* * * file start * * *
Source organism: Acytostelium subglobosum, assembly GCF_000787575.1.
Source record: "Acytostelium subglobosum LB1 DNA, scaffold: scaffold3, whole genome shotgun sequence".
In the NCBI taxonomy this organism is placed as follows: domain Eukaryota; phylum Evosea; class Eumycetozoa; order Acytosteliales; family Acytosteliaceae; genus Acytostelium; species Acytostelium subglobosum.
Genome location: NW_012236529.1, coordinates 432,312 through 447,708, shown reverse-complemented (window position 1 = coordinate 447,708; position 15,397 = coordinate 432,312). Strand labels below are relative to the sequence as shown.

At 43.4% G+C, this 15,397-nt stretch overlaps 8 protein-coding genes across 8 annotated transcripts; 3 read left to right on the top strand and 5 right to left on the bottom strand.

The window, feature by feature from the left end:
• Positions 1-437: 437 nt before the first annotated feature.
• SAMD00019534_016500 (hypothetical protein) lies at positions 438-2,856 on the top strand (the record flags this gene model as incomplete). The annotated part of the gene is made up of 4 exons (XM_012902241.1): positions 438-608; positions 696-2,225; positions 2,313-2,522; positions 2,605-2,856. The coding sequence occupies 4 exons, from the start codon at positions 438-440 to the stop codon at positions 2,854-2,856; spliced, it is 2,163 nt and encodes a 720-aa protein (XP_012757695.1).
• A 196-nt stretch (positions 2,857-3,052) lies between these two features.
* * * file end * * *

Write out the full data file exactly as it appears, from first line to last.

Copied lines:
Source organism: Acytostelium subglobosum, assembly GCF_000787575.1.
Source record: "Acytostelium subglobosum LB1 DNA, scaffold: scaffold3, whole genome shotgun sequence".
In the NCBI taxonomy this organism is placed as follows: domain Eukaryota; phylum Evosea; class Eumycetozoa; order Acytosteliales; family Acytosteliaceae; genus Acytostelium; species Acytostelium subglobosum.
Genome location: NW_012236529.1, coordinates 432,312 through 447,708, shown reverse-complemented (window position 1 = coordinate 447,708; position 15,397 = coordinate 432,312). Strand labels below are relative to the sequence as shown.

At 43.4% G+C, this 15,397-nt stretch overlaps 8 protein-coding genes across 8 annotated transcripts; 3 read left to right on the top strand and 5 right to left on the bottom strand.

The window, feature by feature from the left end:
• Positions 1-437: 437 nt before the first annotated feature.
• SAMD00019534_016500 (hypothetical protein) lies at positions 438-2,856 on the top strand (the record flags this gene model as incomplete). The annotated part of the gene is made up of 4 exons (XM_012902241.1): positions 438-608; positions 696-2,225; positions 2,313-2,522; positions 2,605-2,856. The coding sequence occupies 4 exons, from the start codon at positions 438-440 to the stop codon at positions 2,854-2,856; spliced, it is 2,163 nt and encodes a 720-aa protein (XP_012757695.1).
• A 196-nt stretch (positions 2,857-3,052) lies between these two features.